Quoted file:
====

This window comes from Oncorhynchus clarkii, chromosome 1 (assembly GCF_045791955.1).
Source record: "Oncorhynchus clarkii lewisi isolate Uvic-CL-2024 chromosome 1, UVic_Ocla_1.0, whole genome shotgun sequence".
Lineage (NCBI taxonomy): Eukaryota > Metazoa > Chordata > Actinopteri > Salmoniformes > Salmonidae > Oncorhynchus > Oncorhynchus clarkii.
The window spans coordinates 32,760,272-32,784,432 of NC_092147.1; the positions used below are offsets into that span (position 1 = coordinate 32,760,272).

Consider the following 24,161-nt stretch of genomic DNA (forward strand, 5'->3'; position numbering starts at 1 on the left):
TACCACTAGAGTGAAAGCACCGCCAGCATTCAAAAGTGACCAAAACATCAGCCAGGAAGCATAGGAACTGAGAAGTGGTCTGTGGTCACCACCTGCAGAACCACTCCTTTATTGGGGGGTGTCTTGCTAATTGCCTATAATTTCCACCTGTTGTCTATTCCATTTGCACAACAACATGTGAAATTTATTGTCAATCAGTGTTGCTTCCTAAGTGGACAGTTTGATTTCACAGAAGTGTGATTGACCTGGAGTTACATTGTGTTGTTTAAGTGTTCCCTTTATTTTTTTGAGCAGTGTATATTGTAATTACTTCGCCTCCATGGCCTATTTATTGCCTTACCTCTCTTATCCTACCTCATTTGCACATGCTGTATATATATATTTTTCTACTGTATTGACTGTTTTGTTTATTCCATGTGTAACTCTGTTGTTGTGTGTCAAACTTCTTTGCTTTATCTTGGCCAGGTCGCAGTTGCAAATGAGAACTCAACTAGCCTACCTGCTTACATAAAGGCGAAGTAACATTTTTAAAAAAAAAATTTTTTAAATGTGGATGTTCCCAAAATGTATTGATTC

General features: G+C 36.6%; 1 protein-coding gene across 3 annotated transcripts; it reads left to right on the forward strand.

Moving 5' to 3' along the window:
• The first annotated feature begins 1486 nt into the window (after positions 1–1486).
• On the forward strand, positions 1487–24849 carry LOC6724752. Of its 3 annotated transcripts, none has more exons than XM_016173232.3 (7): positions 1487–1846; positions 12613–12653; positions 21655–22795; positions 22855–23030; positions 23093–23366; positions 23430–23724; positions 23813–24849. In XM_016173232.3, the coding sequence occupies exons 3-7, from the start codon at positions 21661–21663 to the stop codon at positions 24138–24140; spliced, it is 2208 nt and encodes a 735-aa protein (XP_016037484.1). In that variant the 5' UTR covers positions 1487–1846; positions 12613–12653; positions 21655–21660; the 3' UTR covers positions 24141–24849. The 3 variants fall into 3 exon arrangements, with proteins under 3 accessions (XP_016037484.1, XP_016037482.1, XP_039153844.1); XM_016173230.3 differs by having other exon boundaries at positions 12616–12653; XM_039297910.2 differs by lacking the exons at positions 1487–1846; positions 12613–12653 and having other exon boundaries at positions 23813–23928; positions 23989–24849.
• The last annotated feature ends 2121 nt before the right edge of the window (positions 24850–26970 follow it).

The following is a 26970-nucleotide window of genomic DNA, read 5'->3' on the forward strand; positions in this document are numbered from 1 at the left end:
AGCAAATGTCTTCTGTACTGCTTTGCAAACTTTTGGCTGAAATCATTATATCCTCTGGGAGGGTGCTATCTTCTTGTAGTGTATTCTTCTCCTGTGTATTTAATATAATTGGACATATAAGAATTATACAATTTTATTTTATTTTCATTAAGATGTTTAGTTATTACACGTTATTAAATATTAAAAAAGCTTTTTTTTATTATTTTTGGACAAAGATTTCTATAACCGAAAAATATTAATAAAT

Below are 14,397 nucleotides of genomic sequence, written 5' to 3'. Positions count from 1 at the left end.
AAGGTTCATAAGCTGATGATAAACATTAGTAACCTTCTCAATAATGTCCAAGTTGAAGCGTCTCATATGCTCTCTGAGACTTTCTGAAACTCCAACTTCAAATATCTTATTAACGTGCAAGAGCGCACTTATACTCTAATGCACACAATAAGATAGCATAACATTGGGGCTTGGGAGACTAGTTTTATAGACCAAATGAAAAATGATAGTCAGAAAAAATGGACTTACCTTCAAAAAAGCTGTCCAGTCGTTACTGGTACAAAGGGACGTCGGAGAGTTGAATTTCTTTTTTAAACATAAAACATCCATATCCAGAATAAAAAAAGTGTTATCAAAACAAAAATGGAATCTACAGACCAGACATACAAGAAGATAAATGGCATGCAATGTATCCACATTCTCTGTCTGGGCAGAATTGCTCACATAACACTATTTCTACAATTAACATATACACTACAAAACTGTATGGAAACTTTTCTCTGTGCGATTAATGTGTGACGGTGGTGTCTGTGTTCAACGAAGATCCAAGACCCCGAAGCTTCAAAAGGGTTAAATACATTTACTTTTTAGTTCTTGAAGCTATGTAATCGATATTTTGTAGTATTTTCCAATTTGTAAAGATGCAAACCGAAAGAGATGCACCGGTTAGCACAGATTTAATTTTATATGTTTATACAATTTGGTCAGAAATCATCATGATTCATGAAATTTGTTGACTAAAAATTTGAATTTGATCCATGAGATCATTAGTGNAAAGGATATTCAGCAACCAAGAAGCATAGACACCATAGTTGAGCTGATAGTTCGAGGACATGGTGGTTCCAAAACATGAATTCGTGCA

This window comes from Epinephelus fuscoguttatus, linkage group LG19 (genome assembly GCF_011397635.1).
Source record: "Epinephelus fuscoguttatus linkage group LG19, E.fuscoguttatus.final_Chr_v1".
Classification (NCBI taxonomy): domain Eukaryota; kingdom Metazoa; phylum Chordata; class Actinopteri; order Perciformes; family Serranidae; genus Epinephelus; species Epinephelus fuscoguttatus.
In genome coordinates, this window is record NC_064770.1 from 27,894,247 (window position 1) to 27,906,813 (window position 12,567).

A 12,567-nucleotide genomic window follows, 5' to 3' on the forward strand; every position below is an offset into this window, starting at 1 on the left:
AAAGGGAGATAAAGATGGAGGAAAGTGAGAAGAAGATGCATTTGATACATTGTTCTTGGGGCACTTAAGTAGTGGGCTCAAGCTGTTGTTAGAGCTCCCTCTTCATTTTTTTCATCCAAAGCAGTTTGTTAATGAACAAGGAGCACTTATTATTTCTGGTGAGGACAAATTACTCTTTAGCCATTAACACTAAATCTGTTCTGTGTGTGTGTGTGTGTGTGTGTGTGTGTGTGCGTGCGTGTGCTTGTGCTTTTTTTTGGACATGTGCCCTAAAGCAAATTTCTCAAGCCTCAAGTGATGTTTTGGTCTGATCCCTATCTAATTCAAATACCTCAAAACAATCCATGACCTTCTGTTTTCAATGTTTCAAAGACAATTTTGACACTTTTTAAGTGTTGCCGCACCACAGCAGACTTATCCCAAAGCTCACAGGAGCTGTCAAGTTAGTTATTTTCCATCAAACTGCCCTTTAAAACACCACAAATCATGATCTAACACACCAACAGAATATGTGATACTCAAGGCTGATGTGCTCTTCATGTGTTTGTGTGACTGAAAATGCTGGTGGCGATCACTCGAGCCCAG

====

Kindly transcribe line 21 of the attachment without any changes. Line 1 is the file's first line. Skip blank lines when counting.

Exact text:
AAAGGGAGATAAAGATGGAGGAAAGTGAGAAGAAGATGCATTTGATACATTGTTCTTGGGGCACTTAAGTAGTGGGCTCAAGCTGTTGTTAGAGCTCCCTCTTCATTTTTTTCATCCAAAGCAGTTTGTTAATGAACAAGGAGCACTTATTATTTCTGGTGAGGACAAATTACTCTTTAGCCATTAACACTAAATCTGTTCTGTGTGTGTGTGTGTGTGTGTGTGTGTGTGTGCGTGCGTGTGCTTGTGCTTTTTTTTGGACATGTGCCCTAAAGCAAATTTCTCAAGCCTCAAGTGATGTTTTGGTCTGATCCCTATCTAATTCAAATACCTCAAAACAATCCATGACCTTCTGTTTTCAATGTTTCAAAGACAATTTTGACACTTTTTAAGTGTTGCCGCACCACAGCAGACTTATCCCAAAGCTCACAGGAGCTGTCAAGTTAGTTATTTTCCATCAAACTGCCCTTTAAAACACCACAAATCATGATCTAACACACCAACAGAATATGTGATACTCAAGGCTGATGTGCTCTTCATGTGTTTGTGTGACTGAAAATGCTGGTGGCGATCACTCGAGCCCAG